The Family and Medical Leave Act (FMLA)
What is FMLA?
The Family and Medical Leave Act (FMLA) of 1993 permits employees to take unpaid, job-protected, leave of absence time due to the serious medical condition of the employee or a family member - a spouse, parent, or child - though some employers might have a broader definition of "family member." Successful usage of FMLA is dependent on clear communication and teamwork between the employer, employee, and medical team.
If care needs are related to another family member who is active duty military and is called to service, employees who are eligible for FMLA can take up to 26 weeks of leave.
FMLA is intended to promote the work-life-family balance, enhance quality of life for employees, and promote economic security and stability. The presence of workplace flexibility programs, like FMLA, may impact worker productivity and can improve morale within the workplace. FMLA helps employees feel like they do not have to choose between their jobs and their own well-being, or the well-being of a close relative who is coping with illness. FMLA covered time applies to both mental and physical illnesses of the individual/family member.
Which employers must offer FMLA?
- Private employers with 50 or more employees and all public employers must offer FMLA to their employees who have worked at least 12 months and 1250 hours within the previous year (the equivalent of 31.25 hours per week).
- Public agencies (federal, state, or local) must provide FMLA coverage, regardless of the number of employees.
- Schools, public or private, must provide FMLA, regardless of the number of employees.
- Some states have different requirements for employers and FMLA. Be sure to check with your HR office.
What is a serious medical condition?
A serious medical condition is a condition that results in an overnight stay in a hospital/extended care facility, and/or 3 days or more of incapacitation/inability to perform work tasks, and/or the need for ongoing medical care for the patient or family member for a chronic condition which results in incapacitation. Pregnant women and families who adopt a child are also covered under FMLA.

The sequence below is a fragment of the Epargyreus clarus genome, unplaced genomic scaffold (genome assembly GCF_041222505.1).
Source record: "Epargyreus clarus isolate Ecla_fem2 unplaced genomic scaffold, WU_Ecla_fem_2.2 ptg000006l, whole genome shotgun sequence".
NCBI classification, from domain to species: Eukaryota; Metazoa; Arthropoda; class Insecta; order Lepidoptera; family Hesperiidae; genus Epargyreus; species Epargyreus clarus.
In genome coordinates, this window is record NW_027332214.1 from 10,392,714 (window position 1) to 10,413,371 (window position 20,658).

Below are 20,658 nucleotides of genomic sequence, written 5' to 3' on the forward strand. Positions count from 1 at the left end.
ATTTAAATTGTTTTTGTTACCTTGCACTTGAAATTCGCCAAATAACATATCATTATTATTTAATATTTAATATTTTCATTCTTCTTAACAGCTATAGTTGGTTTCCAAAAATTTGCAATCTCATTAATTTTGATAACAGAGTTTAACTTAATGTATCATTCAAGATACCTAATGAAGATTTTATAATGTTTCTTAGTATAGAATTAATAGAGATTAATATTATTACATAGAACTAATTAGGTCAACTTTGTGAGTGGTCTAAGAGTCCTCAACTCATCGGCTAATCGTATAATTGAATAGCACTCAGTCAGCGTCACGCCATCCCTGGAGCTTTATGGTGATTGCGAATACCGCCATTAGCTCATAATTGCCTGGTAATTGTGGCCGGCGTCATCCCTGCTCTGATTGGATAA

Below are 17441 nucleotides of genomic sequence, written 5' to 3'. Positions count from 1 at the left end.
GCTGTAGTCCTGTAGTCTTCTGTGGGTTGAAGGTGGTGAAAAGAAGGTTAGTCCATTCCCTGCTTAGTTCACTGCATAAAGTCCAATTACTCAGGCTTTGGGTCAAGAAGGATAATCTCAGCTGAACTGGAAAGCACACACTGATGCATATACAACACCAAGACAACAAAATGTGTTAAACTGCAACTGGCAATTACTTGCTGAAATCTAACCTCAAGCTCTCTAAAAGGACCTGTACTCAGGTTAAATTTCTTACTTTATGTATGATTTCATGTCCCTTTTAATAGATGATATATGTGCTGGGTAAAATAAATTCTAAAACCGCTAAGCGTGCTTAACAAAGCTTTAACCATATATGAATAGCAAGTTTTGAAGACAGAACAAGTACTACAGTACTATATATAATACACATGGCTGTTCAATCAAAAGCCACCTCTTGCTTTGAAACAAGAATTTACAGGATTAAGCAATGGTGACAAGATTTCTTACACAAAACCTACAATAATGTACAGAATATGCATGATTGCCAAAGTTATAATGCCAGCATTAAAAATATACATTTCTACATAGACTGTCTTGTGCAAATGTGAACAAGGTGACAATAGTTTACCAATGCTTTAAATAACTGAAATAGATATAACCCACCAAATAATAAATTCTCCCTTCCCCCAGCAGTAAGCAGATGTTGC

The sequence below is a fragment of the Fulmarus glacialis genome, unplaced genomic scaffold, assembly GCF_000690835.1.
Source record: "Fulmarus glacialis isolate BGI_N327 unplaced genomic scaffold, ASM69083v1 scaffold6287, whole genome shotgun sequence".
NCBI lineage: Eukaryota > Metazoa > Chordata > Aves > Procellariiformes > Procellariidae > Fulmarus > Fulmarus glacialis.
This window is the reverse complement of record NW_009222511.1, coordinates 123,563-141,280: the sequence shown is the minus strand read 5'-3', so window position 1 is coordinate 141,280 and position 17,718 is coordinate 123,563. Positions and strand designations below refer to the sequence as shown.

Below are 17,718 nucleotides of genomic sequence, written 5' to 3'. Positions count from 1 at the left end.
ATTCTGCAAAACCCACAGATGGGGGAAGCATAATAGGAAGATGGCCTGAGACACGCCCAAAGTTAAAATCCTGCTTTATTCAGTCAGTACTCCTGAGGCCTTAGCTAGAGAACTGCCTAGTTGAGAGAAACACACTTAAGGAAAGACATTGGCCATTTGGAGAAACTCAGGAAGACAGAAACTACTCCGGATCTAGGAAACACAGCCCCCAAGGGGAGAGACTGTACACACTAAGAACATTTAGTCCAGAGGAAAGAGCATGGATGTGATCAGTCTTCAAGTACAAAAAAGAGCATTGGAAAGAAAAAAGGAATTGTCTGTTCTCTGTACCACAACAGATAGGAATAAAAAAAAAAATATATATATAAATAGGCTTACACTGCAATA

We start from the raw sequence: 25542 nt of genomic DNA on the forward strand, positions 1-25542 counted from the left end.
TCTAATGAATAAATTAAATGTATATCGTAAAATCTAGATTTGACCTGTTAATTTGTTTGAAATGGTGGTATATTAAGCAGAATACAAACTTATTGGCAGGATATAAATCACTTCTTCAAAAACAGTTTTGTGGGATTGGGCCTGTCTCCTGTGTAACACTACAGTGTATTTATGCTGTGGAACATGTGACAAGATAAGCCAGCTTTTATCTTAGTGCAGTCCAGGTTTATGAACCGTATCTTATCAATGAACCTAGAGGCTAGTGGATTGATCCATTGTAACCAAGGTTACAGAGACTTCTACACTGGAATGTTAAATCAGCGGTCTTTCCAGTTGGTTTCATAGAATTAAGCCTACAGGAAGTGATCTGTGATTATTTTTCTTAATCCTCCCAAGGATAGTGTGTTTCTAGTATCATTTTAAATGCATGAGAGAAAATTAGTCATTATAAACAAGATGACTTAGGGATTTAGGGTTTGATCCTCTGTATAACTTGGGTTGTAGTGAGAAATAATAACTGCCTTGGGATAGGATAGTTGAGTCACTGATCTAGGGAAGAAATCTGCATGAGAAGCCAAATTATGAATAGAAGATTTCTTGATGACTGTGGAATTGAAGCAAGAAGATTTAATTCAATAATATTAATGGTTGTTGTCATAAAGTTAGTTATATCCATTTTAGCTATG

How does FMLA work?
An employee can take up to 12 weeks (60 workdays or 480 work hours) of unpaid time per year under FMLA. This can be taken at one time or intermittently, meaning you can take time as needed with proper notice and planning with your employer. For example, you receive chemotherapy on Thursdays, so you take Thursday and Friday under FMLA time and also have the weekend to recover. You then return to work as scheduled on Monday. You have used 2 days (16 hours) of FMLA time.
Be sure to check with your human resources representative at your job regarding specific FMLA guidelines, forms, and processes. The earlier you know you will need to access FMLA time, the better. Most employers recognize that health issues often come up unexpectedly and cannot deny you FMLA time based on when you apply for leave. However, FMLA standards require the employee to provide documentation to the employer within fifteen (15) days of incapacitation.
If you have sick or vacation time, your employer should work with you on using this time with FMLA so that you have income. Your employer should also facilitate the usage of short and long term disability pay, in conjunction with FMLA, if this benefit is offered by your job.
What is so great about unpaid leave?
It is correct to conclude FMLA has nothing to do with getting paid. FMLA serves to protect your job. Your employer cannot hire someone else for your position while you are out on FMLA protected time. You are also entitled to the same position or an equivalent position, as well as the same benefits and shift as your previous position when your leave time ends. Knowing you have a job to return to after the completion of your cancer treatment can help manage your cancer-related distress. Or, for the caregiver, knowing you have protected time to care for a loved one can help you balance between supporting yourself and meeting the needs of your loved ones who require assistance and care.
Use FMLA to Your Advantage
Multiple family members can take intermittent FMLA to care for the same family member with a serious medical condition. For example, Jane is coping with colon cancer. She requires assistance getting to her chemotherapy appointments 1 day every three weeks and care for the three days after she receives chemotherapy. She schedules her chemotherapy for Thursdays. Her daughter Sue accompanies her to treatment on Thursday (1 FMLA covered day for Sue, intermittent leave); her son Mike stays with her on Fridays and through the weekend (1 FMLA covered day for Mike, intermittent day).
Delegate tasks, use calendar or scheduling tools and work with your healthcare team to come up with a plan to maximize FMLA time for all family members, as well as to meet the caregiving needs of your family member.